The TV licensing inspectors, whose job it is to catch fee evaders, are now visiting homes again – following the suspension of their visits during the last lockdown.
The TV Licensing body normally employs visiting officers who are tasked with finding people who are legally required to pay the fee.
These visiting officers, upon agreement from the person living in the house, “take a brief view of the main living areas to verify whether or not television receiving equipment is installed or in use” (though safety restrictions have now been made – see ahead).
Earlier this year, we reported that those visits were suspended due to lockdown and covid restrictions – but we have confirmed with the TV Licensing body that their officers are making house visits again, in line with Covid restrictions and safety measures.
The TV Licence fee is used to fund the BBC, and currently stands at £159/year. Anyone who watches the BBC live, or streams it via BBC iPlayer, has to pay the fee.
Furthermore, if you watch any live TV from any broadcaster (even an international one) – you also need to pay the fee (See our full guide on whether you need to pay the TV Licence fee or not).
Failure to pay the TV licence fee is currently a criminal offence (though there have been ongoing talks about possible decriminalisation), and evaders can end up paying a fine of up to £1,000 or even go to jail, in rare cases.
What Are TV Licence Inspectors?
The TV Licensing body, along with Capita (a private contractor responsible for the enforcement of the TV licence fee), employ inspectors who are tasked with finding people who are trying to evade the fee.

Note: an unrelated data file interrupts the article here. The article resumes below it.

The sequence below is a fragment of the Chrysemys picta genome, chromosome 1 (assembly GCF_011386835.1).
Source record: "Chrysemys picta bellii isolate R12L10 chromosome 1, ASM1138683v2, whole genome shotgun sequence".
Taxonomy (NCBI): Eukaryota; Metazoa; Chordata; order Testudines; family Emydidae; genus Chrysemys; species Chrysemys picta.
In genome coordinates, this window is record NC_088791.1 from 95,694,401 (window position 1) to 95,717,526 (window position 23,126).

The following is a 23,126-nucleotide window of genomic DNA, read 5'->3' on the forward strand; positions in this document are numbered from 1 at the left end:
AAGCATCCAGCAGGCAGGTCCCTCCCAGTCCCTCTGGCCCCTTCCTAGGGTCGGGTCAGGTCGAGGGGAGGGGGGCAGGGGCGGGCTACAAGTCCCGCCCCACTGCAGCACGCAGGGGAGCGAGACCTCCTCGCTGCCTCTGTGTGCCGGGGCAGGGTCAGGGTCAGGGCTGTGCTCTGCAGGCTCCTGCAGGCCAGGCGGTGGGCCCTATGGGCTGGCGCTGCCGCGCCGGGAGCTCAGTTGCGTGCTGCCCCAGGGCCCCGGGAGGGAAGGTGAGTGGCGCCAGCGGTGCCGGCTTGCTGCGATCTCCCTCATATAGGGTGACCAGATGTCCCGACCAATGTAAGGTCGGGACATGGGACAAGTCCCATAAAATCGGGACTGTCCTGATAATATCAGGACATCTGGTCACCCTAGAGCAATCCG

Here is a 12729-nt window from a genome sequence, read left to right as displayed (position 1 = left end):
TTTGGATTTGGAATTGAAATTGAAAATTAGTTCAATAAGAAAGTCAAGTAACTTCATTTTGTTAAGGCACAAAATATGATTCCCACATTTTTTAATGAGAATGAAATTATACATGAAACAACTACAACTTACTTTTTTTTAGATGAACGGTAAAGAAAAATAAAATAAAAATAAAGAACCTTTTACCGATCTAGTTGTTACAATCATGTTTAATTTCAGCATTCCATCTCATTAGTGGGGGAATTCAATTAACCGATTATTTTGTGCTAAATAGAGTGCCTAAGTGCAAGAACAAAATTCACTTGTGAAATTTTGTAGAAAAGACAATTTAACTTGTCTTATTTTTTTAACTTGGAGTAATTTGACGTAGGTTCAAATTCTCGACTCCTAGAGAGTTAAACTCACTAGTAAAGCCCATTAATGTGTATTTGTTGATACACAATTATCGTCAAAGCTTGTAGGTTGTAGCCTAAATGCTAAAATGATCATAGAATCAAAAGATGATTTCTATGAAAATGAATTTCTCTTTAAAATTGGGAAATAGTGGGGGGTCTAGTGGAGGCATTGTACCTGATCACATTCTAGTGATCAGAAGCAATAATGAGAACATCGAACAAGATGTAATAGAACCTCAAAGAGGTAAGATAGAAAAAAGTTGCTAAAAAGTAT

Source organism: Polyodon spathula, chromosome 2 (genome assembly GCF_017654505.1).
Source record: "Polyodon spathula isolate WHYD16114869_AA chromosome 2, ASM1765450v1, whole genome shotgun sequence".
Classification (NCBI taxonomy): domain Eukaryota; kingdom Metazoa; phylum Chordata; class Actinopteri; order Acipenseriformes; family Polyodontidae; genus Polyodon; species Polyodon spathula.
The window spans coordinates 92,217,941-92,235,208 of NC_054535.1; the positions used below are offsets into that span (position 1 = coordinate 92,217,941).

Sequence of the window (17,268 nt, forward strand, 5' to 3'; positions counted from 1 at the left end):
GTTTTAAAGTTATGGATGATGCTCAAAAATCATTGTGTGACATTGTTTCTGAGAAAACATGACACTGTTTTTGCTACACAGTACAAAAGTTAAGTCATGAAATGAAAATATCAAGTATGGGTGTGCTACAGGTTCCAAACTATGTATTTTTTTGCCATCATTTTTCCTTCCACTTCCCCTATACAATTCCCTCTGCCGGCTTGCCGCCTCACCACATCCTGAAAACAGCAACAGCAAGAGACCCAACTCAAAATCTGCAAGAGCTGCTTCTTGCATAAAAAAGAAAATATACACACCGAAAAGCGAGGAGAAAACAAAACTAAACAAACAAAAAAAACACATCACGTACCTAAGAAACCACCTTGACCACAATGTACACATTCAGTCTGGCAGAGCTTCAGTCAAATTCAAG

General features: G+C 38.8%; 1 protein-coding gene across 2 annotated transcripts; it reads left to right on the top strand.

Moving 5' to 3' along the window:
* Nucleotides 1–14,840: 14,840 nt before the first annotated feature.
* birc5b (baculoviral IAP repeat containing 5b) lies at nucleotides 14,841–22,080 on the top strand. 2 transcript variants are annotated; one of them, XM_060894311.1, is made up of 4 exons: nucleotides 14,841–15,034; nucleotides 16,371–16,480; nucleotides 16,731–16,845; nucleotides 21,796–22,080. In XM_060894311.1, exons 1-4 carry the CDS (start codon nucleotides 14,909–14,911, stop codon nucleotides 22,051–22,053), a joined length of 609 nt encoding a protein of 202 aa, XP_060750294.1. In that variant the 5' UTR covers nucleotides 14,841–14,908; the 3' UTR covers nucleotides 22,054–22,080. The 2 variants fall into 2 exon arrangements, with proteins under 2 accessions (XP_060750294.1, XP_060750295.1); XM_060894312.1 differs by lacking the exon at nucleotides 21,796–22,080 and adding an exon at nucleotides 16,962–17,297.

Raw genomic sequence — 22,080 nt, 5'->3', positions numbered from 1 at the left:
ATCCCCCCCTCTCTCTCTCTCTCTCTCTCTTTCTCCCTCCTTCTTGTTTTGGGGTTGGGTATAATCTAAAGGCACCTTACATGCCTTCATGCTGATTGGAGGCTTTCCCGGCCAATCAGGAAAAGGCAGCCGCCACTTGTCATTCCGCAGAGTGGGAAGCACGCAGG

In the past, they have also claimed to have sophisticated “detection” equipment, such as vans and handheld devices that, when in proximity to your house, can supposedly detect that you’re watching live TV (or the BBC via other means).
When an inspector visits your home, it’s up to the owner/tenant to allow the officer to enter the house, at which point the officer will take a look inside (searching for a TV), and will possibly interview the person who opened the door (depending on current pandemic restrictions).
The only case where an officer can enter your home without your permission, is when he is authorised to do so under a search warrant granted by a magistrate (or sheriff in Scotland). He will then also be accompanied by the police.
TV Licence Visit Safety Restrictions
As mentioned, these home visits were suspended during the UK lockdowns. Recently, however, they have returned – with some restrictions still in place.
A BBC spokesperson told Cord Busters that Visiting Officers have received comprehensive safety training, and are equipped with masks, gloves, sanitisers and wipes.
Additional new measures have been introduced to protect both staff and the customers, such as maintaining a 2-meter distance at all times and not entering people’s homes.
The BBC say they “will continue to follow government guidance to ensure that all visits are safe and Covid-secure”, which may also suggest in-home inspections will return at some point.
What About Home Visits For The Over-75s?
As we reported yesterday, there have also been enforcement changes with the Over-75s population, who are no longer exempt from paying the licence fee (unless they receive Pension Credit).
The BBC announced that the extended transition period is now over, and “reminder” letters will be sent to homes of those who haven’t settled their licence yet.
It remains unclear whether home visits for the over-75s will take place, and in what form exactly.
The BBC tells us that no visits have been authorised so far. However, in the autumn, the BBC will start implementing “customer care visits”, which are meant to “support older customers who require further assistance.
“Customer care visits differ from enforcement visits, as they have been carefully designed for those who may require further assistance in making arrangements for their TV Licence, and they will be carried out by a specially trained customer care team.”
It remains to be seen how these visits will differ, in practice, from regular home enforcement visits.
You can find out more information about home visits on the official TV Licensing website.